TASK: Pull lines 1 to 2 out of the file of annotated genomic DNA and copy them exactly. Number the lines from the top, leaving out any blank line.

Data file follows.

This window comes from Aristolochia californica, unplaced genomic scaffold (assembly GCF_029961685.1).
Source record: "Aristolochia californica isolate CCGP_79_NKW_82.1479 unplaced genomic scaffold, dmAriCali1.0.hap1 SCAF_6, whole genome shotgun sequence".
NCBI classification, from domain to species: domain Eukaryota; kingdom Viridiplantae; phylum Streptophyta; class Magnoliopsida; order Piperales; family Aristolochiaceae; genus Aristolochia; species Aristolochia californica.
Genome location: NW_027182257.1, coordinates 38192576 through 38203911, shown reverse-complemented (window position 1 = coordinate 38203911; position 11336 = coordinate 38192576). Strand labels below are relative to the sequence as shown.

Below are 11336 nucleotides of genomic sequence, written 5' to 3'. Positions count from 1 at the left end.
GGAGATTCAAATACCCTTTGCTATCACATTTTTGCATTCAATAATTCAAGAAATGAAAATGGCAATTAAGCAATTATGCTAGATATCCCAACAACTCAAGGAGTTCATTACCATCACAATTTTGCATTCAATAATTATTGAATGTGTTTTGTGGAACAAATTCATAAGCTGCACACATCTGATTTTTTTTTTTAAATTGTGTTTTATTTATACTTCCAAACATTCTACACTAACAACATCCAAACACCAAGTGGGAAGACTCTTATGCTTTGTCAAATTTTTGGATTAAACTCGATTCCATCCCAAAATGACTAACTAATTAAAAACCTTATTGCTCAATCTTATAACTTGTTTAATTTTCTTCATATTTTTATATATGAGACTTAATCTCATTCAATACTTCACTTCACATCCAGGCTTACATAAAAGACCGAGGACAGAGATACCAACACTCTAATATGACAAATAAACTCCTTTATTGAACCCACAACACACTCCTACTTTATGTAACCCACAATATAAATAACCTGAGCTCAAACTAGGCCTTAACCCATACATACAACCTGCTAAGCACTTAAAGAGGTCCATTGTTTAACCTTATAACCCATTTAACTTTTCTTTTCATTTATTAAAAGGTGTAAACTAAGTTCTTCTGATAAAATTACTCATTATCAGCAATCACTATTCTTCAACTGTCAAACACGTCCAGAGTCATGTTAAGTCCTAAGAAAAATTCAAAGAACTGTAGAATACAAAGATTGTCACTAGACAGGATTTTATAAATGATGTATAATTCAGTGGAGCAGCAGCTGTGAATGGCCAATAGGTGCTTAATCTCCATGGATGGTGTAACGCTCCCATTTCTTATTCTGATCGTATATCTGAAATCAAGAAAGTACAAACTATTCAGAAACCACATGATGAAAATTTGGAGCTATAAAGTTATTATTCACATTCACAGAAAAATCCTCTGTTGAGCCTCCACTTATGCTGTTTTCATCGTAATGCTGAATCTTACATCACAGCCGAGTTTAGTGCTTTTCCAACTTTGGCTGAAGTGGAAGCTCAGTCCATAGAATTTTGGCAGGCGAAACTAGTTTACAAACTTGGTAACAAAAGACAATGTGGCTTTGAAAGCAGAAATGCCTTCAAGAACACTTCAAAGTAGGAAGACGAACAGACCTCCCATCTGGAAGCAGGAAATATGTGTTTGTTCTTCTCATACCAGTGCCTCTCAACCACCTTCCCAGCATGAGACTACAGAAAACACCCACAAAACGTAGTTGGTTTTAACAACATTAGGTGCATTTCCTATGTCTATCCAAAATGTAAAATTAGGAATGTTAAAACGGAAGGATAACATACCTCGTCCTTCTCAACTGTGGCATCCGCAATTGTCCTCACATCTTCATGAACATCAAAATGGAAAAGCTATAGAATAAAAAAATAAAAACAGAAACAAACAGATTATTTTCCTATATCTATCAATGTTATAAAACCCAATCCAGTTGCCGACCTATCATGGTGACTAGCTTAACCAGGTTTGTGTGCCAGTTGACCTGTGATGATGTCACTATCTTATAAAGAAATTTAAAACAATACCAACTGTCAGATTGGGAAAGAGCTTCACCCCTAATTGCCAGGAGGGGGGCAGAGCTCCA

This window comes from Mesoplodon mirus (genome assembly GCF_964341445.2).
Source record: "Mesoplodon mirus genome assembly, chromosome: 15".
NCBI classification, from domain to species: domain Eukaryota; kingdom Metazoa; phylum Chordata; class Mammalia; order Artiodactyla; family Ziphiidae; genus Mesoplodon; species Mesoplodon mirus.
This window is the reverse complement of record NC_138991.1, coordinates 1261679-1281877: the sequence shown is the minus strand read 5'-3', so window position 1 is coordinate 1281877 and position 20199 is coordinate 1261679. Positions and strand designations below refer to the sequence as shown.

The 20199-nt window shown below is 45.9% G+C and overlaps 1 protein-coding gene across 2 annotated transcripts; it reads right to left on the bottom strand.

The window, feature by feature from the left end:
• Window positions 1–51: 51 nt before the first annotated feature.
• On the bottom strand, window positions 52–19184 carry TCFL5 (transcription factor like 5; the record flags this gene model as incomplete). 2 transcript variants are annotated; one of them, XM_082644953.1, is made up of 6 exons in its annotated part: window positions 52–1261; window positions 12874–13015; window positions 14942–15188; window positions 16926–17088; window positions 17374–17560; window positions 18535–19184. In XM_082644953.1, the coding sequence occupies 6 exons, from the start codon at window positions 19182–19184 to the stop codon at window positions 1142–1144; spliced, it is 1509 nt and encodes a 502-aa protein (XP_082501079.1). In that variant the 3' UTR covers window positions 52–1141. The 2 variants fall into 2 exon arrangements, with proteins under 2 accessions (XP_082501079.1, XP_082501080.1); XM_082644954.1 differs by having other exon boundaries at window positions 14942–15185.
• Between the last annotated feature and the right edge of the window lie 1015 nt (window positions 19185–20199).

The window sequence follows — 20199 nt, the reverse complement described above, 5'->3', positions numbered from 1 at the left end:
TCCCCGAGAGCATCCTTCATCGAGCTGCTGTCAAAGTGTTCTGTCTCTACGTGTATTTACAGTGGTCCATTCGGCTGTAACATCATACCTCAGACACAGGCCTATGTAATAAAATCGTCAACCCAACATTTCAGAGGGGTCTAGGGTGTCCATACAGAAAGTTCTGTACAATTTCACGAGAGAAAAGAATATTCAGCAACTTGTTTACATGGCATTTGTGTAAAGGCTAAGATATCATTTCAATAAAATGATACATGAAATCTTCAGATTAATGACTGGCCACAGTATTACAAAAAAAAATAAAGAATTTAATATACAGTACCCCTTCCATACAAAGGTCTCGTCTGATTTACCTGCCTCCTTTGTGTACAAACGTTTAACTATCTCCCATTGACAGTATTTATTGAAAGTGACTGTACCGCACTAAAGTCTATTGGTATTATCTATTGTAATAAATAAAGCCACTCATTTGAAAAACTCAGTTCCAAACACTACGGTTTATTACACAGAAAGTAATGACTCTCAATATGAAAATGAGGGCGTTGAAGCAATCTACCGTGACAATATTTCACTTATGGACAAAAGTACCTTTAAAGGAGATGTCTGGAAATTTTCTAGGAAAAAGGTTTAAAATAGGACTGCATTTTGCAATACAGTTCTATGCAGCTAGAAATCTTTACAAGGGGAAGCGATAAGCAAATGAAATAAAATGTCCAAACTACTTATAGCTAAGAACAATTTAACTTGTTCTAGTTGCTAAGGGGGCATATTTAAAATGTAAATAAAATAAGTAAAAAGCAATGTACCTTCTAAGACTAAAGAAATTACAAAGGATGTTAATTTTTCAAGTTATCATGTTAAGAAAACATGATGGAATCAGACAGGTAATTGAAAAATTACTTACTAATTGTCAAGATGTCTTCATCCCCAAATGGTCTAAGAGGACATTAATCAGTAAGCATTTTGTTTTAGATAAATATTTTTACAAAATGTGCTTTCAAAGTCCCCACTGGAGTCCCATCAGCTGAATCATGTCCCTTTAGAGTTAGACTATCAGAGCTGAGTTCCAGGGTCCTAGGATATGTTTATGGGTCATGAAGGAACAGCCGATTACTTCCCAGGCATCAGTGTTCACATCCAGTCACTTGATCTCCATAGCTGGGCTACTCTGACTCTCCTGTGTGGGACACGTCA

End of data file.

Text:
This window comes from Aristolochia californica, unplaced genomic scaffold (assembly GCF_029961685.1).
Source record: "Aristolochia californica isolate CCGP_79_NKW_82.1479 unplaced genomic scaffold, dmAriCali1.0.hap1 SCAF_6, whole genome shotgun sequence".